Diversity training brings incredible results to Parkway School District

After sending administrators and teachers through EEC’s diversity training, the Parkway School District in west St. Louis County saw a remarkable difference. Charlotte Ijei, director of pupil personnel and diversity for Parkway, calls that difference incredible.

“The EEC is the reason why we are closing the achievement gap in our district,” said Ijei, who has attended all 19 Parkway cohort groups that have attended the program so far. “EEC came in and hit the nail right on the head.”

She is referring to the often uncomfortable (or taboo?) subjects of racism and oppression. “EEC creates a safe environment for teachers and administrators to be able to have these hard conversations,” Ijei said. “Going through the training and then putting what you learn into practice is an incredible journey. It gives us educators a common language. It is truly empowering and impactful for everyone.”

Ijei said if educators do not talk about these tough topics, they can “eat away at us like a cancer.”

Raising the bar

Because educators who have gone through the training better understand their students and themselves, they raise their expectations, improving student engagement.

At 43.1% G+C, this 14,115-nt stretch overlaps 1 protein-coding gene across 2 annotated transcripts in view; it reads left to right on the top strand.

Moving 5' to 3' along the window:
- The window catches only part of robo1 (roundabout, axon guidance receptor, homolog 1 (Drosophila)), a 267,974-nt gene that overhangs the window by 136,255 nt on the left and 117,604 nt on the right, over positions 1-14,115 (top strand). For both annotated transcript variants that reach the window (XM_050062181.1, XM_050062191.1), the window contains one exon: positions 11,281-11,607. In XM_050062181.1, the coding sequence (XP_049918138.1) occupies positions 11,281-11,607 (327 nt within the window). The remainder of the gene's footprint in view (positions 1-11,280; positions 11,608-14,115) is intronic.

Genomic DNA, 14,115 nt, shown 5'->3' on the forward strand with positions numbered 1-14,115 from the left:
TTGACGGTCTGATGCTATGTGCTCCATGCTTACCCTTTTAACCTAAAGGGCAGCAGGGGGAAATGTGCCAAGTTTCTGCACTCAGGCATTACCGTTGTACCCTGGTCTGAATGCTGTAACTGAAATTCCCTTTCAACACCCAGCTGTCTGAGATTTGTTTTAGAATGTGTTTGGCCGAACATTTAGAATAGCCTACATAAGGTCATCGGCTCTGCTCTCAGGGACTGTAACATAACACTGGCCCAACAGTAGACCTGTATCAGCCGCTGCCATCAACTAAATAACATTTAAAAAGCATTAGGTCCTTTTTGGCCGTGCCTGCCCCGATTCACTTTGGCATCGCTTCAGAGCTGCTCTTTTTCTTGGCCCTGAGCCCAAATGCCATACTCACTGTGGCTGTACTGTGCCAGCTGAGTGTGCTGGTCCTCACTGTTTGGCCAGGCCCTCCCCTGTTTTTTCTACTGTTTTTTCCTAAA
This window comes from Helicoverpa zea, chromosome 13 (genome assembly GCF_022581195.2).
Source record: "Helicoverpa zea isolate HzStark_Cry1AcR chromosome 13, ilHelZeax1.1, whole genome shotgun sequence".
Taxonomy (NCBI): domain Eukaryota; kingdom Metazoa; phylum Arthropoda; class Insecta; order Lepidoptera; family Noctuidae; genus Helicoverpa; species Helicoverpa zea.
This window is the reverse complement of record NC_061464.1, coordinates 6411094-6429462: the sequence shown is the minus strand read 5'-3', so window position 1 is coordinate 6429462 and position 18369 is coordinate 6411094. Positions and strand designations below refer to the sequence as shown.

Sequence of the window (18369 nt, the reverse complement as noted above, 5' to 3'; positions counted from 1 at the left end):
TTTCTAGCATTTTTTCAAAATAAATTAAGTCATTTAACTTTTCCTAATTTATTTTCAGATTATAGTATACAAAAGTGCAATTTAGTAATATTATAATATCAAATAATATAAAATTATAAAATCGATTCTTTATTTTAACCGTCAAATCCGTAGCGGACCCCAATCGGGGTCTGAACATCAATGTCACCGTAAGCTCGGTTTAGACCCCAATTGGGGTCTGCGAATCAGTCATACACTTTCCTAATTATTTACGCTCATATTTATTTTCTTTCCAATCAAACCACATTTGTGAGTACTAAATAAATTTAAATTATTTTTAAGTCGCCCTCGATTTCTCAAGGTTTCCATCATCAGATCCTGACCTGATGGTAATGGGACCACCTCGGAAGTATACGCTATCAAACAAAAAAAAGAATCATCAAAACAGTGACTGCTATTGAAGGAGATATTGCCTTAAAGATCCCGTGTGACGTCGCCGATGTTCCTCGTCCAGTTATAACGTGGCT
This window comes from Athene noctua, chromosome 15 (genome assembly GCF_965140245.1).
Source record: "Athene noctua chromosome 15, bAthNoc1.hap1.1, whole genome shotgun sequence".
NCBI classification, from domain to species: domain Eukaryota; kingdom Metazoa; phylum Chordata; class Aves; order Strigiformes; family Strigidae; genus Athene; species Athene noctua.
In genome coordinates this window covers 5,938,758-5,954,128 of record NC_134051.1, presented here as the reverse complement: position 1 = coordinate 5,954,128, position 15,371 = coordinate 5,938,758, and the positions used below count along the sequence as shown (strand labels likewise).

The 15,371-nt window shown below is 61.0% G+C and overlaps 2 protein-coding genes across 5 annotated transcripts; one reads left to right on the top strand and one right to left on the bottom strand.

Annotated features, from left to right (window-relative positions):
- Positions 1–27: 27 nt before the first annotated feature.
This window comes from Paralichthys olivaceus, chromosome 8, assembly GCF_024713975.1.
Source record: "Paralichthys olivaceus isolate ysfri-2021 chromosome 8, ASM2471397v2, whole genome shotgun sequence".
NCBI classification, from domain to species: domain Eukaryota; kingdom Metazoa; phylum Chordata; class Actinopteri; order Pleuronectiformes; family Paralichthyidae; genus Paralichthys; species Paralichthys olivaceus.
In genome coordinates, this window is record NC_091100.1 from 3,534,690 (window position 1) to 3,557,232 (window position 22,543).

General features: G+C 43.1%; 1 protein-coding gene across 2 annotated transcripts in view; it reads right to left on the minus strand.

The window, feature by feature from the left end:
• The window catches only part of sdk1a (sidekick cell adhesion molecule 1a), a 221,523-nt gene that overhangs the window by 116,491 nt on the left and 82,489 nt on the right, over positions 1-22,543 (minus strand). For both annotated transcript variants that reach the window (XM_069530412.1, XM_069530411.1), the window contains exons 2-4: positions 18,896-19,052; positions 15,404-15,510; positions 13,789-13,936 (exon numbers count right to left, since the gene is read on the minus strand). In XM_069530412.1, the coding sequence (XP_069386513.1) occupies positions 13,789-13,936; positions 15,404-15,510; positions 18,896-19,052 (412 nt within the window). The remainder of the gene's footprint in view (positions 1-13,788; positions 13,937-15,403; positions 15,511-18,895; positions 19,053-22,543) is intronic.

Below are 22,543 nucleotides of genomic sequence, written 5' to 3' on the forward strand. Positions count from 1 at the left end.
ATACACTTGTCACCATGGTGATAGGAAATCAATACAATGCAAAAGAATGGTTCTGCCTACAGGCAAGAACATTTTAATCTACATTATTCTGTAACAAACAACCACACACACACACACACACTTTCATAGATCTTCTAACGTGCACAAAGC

“Teachers begin to hold all kids to the same amount of accountability. Now they better understand the behavior of students of color,” Ijei said. “Educators look at their students differently now and work harder to meet their needs.

Ijei said EEC taught her and her fellow educators to be allies together to help students, as well as their own families and the world.

“They gave us the tools and ability to improve ourselves and our schools,” she said. “The training has done tremendous good for Parkway.”

What initiatives came out of diversity training?

  1. The district has a social justice cadre in every building.
  2. Discussions about race are welcomed now.
  3. Race, culture and ethnicity are part of the curriculum.
  4. Diversity & Action group meets every month on topics like achievement gap and race.
  5. Book studies on diverse authors keep teachers up-to-date
  6. Workshops on race

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